Transparency News 4/12/19



April 12, 2019



state & local news stories




We had a wonderful day by the sea yesterday at VCOG's annual conference. At the Scripps Howard School of Journalism and Communication at Hampton University, audience members -- fairly evenly split among journalists, government folks and interested citizens -- engaged with panelists on topics like African-American genealogy, public comment periods at public meetings, access to police body-worn camera footage, economic development and a General Assembly wrap-up. Lunch was in the education center at the beautiful Hampton Museum, where WTVR-Richmond on-air personality Shelby Brown told stories of how she and her colleagues were able to track down information to help ordinary citizens with what they felt were insurmountable problems. Thank you to all who came out and to all of our generous sponsors and donors!

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The Hampton Roads Regional Jail, which for years has been a dumping ground for many of the region’s sickest inmates, had a chance for change. Facing an ongoing federal investigation, jail officials worked frantically in the final months of 2017 to get legislative support behind a measure that would have given the jail $5 million in state funds to hire as many as 80 new correctional and support staff. But that budget amendment died mysteriously in a legislative committee. And the jail’s board members, many of whom were not happy the legislature had been asked for the money, did not push for a similar measure this year. By the board’s February 2018 meeting, the $5 million budget amendment had died in committee and then-Superintendent Ronaldo Myer’s budget request to the cities was cut back. Instead of the 11 percent increase in the amount cities pay for each inmate every day, he’d have to make due with 6 percent. There was no money for additional staff. What happened next is illustrative of how the board operates — refusing to come to grips with the severity of the jail’s shortages and blaming jail leadership for the problems. At the meeting, several members of the board made it clear they didn’t like the way Myers asked the legislature for the money. “You should’ve come to us first and had that discussion,” said Norfolk Councilman Martin Thomas, who would soon lead the board. Thomas did not return repeated messages for this story. “And that dovetails into another concern that I’d like to point out. Really, be careful about getting ahead of the board.” But Myers had been telling the board about the proposal for months. It’s in the meeting minutes from December 2017 and a draft of the legislation had been given to each member, including Thomas.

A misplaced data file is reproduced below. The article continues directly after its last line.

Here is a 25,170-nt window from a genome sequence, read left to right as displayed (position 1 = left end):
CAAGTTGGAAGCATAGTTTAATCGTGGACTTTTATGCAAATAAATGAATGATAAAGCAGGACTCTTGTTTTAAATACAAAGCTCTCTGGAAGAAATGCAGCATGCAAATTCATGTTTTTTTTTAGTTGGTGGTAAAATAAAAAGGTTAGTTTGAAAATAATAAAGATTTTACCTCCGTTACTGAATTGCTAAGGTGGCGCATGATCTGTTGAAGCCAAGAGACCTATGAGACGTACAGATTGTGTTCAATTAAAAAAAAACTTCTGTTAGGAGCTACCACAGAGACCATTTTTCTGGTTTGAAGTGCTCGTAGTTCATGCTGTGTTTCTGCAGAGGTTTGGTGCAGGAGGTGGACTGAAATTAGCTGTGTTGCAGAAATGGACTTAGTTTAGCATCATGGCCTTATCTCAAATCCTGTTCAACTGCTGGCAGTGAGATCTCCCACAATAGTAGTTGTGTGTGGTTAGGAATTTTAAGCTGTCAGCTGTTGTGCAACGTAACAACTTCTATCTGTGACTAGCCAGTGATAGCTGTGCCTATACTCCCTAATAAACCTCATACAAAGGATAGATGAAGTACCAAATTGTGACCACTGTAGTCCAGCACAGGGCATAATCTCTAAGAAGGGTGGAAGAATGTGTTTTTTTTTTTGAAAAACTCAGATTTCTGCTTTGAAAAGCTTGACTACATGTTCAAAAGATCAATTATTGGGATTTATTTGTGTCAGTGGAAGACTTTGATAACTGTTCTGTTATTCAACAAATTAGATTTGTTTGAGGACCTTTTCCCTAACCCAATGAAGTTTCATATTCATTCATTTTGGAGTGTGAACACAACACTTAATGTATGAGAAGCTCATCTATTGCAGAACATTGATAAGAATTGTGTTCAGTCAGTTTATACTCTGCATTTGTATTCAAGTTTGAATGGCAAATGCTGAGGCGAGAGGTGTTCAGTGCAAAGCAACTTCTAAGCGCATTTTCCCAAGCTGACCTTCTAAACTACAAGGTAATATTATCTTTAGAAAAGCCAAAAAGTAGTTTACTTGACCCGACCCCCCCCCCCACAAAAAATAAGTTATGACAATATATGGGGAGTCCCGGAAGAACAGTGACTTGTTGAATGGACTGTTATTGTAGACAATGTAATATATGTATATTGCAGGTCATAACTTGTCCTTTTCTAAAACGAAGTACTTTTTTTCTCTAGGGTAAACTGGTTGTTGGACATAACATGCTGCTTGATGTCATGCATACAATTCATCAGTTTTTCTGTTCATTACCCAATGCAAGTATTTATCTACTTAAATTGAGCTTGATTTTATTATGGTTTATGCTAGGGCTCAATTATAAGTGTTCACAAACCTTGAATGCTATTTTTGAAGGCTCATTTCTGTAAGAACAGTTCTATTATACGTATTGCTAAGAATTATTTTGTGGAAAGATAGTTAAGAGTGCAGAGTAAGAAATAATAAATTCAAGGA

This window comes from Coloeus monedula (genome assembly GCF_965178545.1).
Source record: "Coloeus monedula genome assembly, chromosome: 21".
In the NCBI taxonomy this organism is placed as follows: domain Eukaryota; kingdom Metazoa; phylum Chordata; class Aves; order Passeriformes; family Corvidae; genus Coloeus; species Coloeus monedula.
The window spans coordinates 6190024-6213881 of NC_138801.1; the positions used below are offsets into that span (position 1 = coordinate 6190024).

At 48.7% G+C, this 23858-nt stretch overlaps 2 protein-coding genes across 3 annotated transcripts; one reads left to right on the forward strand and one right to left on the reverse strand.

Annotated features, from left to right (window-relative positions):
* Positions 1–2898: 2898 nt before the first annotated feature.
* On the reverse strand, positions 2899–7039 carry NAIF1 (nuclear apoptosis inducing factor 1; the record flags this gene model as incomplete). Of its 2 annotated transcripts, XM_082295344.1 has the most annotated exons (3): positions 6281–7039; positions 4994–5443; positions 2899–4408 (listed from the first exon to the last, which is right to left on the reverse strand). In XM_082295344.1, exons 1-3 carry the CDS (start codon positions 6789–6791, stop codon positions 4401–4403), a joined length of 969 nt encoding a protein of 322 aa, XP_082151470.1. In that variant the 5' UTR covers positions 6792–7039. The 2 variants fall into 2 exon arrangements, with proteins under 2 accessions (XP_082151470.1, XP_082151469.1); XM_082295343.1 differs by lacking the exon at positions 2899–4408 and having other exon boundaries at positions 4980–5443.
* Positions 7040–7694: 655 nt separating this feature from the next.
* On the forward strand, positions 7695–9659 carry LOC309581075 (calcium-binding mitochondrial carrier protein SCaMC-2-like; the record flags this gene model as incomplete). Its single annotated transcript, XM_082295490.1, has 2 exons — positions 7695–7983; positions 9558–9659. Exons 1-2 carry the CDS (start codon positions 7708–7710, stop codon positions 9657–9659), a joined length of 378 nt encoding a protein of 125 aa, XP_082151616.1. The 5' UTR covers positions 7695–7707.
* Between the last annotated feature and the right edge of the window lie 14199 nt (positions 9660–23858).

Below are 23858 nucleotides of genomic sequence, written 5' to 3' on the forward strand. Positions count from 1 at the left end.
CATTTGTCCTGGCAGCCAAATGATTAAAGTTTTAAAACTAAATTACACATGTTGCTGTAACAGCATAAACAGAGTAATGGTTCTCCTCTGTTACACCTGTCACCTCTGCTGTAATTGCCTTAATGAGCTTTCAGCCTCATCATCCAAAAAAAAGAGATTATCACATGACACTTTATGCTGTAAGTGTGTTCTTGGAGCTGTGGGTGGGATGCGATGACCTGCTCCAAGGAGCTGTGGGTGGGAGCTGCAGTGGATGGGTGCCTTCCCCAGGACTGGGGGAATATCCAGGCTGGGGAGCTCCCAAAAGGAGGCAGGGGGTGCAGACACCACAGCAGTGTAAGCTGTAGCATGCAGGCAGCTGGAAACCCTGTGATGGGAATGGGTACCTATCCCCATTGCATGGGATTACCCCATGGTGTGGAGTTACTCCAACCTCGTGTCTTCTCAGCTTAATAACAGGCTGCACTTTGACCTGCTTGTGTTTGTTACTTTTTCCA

The Virginian-Pilot

Residents of Bedford County remain divided about how Bedford County Public Schools should address racially offensive images on school campuses — including the Confederate flag — following an incident in February at Jefferson Forest High School. Dozens of residents attended the Bedford County School Board meeting Thursday to voice their opinions on the division’s revision of its student conduct code, with an emphasis on the division’s dress code. Remarks from both sides often drew cheers and applause. “I want to thank everyone that came out from both sides tonight,” one woman said during the meeting. “It shows a good representation of Bedford County. Bedford County is people that want the right to be hateful and people that want to be protected.”
The News & Advance

Unlike three other conflict of interest lawsuits filed on behalf of clients against the Rappahannock County government by private attorney David Konick since 2016, it didn’t take long for the latest case — Harris Hollow resident George Sonnett’s suit against three Board of Supervisors and County Attorney Art Goff — to be dismissed by Rappahannock Circuit Court Judge Jeffrey W. Parker. The case, which rang in 2019, was dismissed during court proceedings Thursday after Judge Parker sustained one dispositive demurrer. In his Petition for Declaratory Judgment, Sonnett had charged the three supervisors and Goff with violating the state’s Conflict of Interest Act (COIA) on several occasions last year when considering the appointment of Peter Luke as Deputy County Attorney — ironically to help handle the workload of previous lawsuits filed against the Rappahannock County government.
Rappahannock News


stories of national interest

Brad Pitt learned that "cut" doesn't apply only to movie sets. The actor spoke out in support of proposed improvements of the Los Angeles County Museum at a Los Angeles County Board of Supervisors hearing – that is until he got cut off.  Pitt, 55, went over his allotted time during his speech, and board member Janie Hahn had to tell the "Once Upon a Time in Hollywood" star to wrap it up. "I see my time's expired, I could go on for another hour," Pitt said.  "It gives me great pain to say it but wrap it up Mr. Pitt! It kills me to say that, but wrap it up," Hahn said with a laugh.
USA Today